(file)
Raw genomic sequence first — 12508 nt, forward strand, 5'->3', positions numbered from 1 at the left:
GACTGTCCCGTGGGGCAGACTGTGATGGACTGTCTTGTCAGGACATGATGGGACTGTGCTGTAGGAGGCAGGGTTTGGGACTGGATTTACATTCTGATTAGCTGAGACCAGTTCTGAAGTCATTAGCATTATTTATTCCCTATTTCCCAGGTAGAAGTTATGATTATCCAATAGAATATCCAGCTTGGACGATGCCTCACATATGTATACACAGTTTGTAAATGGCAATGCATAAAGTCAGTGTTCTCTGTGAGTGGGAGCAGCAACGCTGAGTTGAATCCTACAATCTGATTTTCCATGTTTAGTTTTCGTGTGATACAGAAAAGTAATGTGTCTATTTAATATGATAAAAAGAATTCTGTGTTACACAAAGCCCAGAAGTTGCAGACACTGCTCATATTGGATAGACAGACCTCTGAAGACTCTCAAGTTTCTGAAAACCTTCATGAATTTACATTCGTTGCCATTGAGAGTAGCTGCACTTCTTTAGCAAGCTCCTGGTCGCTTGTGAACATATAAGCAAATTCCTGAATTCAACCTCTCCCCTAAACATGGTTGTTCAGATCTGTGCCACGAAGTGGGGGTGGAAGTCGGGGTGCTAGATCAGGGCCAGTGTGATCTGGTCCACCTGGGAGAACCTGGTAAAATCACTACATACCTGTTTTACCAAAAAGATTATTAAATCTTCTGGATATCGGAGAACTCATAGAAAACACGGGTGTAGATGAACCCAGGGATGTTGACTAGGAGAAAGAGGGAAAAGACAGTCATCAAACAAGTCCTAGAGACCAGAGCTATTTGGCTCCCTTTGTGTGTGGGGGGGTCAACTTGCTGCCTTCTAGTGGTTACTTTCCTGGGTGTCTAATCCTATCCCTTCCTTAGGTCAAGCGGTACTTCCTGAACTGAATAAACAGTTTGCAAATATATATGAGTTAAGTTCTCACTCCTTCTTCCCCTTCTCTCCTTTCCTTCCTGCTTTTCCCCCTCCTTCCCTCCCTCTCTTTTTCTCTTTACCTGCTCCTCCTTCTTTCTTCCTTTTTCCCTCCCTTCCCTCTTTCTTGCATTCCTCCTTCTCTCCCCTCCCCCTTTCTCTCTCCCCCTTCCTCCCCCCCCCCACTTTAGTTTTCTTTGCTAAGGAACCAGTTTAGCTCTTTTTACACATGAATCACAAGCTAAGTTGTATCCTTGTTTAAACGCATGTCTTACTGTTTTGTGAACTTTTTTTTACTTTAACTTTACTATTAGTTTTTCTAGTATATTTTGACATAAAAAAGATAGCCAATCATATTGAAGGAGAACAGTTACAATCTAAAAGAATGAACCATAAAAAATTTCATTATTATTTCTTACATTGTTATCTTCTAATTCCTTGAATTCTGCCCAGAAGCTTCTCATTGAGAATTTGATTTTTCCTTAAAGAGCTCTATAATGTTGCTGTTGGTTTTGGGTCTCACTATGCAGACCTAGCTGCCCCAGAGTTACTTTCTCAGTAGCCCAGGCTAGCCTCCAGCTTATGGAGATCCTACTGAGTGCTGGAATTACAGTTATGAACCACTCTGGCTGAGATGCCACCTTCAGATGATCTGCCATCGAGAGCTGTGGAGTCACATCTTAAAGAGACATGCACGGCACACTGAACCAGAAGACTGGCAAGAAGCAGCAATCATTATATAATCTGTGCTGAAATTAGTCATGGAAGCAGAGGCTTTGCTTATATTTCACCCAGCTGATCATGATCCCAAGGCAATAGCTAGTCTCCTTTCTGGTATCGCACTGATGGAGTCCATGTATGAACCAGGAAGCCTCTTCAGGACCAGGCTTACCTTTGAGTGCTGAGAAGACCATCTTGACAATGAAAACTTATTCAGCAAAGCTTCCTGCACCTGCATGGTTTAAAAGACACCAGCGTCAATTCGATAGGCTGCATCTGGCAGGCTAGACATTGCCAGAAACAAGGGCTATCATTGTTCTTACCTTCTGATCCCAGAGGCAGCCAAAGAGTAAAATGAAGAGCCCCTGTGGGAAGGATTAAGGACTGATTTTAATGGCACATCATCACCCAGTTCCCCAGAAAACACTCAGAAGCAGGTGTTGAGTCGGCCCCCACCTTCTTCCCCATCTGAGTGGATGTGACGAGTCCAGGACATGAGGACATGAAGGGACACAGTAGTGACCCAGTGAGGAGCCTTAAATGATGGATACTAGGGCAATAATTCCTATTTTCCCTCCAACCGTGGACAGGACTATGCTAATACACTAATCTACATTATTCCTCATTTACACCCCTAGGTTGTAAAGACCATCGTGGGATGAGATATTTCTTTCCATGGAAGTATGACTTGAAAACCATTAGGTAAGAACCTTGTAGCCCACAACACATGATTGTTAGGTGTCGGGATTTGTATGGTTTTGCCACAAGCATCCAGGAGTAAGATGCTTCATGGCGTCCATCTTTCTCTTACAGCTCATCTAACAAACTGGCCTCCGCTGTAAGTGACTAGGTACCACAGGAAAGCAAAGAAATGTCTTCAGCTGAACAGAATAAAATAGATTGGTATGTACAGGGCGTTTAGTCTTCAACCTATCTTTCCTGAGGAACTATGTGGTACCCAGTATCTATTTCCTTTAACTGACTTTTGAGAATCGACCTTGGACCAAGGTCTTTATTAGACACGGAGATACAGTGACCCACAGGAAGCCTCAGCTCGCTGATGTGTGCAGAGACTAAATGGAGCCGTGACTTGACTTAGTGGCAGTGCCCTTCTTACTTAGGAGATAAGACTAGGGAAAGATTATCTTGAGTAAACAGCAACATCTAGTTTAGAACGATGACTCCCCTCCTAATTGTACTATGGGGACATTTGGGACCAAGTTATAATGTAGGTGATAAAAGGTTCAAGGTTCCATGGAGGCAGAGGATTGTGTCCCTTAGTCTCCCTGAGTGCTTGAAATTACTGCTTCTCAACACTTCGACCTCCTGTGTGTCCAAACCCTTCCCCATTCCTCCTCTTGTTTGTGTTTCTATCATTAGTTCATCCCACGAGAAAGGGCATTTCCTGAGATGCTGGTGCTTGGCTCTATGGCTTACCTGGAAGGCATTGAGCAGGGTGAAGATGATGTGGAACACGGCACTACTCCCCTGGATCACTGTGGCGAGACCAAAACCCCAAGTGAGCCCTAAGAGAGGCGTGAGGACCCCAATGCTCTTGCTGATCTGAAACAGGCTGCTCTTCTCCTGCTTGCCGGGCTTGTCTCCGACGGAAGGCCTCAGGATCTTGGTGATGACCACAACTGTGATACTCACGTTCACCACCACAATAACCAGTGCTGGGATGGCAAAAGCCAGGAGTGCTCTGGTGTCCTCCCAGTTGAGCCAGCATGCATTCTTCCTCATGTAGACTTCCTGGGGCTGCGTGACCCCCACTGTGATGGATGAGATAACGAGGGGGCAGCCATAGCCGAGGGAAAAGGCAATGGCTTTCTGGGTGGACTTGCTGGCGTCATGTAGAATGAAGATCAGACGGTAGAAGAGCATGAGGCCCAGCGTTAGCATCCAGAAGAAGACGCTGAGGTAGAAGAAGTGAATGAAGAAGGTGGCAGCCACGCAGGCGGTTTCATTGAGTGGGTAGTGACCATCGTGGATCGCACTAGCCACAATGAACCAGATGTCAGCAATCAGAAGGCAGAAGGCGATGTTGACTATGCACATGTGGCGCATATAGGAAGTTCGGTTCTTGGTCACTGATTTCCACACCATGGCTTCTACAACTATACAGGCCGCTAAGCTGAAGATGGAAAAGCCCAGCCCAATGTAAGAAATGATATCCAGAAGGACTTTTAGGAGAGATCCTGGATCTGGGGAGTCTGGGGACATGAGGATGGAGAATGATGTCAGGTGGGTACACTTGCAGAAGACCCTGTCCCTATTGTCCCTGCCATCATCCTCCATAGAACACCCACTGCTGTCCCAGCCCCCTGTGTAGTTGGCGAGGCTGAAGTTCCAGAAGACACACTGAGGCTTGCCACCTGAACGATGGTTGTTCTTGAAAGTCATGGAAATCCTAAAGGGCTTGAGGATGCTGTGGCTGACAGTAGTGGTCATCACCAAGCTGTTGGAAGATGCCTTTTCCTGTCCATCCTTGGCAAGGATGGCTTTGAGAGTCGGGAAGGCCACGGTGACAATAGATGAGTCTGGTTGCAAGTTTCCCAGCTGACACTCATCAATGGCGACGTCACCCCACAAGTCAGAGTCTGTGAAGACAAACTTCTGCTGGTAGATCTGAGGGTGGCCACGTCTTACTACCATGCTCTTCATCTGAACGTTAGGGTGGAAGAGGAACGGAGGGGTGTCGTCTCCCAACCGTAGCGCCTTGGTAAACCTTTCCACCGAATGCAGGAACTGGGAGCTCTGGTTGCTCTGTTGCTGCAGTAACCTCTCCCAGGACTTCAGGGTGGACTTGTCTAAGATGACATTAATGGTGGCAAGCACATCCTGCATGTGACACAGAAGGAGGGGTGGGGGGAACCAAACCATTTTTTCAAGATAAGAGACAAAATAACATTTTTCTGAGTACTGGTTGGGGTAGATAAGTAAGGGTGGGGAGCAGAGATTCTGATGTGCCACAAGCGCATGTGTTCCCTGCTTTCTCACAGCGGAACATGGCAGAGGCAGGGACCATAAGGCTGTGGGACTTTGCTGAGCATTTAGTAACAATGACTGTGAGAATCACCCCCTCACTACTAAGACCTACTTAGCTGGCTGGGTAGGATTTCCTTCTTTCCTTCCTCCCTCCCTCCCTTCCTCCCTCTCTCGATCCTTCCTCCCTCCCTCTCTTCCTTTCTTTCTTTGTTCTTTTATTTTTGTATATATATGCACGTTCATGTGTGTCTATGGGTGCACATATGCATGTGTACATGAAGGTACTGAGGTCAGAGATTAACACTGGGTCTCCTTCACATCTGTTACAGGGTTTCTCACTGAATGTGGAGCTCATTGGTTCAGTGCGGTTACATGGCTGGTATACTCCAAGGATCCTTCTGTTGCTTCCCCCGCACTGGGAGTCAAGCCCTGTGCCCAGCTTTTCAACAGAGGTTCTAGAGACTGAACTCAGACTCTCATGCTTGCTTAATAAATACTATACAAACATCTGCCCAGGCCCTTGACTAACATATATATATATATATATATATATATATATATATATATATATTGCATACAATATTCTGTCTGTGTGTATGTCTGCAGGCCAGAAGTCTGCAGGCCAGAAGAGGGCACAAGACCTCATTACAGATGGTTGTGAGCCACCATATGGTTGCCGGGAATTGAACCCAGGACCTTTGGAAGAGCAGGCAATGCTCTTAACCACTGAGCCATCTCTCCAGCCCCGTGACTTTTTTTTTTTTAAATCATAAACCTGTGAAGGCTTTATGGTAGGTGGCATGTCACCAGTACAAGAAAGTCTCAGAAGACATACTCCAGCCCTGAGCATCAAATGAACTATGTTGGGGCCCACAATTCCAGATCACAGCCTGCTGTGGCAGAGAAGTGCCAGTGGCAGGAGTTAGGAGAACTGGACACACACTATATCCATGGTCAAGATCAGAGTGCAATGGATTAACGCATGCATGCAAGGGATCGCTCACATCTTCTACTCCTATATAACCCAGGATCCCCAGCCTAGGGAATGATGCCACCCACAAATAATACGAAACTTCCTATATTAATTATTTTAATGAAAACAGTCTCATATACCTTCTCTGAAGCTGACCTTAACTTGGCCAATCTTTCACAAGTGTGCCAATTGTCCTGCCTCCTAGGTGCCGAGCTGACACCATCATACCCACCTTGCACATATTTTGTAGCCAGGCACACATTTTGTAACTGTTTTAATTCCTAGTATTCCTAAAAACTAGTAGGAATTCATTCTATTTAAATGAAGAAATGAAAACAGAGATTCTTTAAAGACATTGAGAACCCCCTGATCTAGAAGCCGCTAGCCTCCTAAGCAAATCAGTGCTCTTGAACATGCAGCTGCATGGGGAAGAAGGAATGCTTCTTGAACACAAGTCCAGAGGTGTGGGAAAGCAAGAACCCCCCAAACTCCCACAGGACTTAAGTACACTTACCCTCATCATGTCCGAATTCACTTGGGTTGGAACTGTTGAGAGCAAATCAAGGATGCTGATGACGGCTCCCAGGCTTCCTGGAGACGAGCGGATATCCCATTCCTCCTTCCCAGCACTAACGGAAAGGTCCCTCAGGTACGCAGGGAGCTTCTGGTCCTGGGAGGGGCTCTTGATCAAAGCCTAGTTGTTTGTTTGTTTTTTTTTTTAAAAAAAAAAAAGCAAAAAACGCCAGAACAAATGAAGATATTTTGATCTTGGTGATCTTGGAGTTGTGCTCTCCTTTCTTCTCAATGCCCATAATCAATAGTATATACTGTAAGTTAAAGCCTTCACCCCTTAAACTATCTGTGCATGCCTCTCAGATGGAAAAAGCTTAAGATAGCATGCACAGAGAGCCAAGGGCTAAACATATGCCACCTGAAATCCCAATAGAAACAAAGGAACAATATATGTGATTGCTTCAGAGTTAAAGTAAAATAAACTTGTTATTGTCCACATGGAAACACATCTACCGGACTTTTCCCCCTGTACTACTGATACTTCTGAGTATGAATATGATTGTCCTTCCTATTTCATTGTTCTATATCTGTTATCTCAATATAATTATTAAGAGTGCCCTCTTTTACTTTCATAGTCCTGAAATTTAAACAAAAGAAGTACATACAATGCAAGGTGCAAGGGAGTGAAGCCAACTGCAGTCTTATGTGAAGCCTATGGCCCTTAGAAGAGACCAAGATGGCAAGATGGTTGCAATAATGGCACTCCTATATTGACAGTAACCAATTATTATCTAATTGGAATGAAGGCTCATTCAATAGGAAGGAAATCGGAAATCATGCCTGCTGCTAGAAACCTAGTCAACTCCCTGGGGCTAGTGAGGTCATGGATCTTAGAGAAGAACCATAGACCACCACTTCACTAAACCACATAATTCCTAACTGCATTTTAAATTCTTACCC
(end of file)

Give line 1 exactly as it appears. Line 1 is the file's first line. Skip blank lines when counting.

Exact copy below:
Raw genomic sequence first — 12508 nt, forward strand, 5'->3', positions numbered from 1 at the left: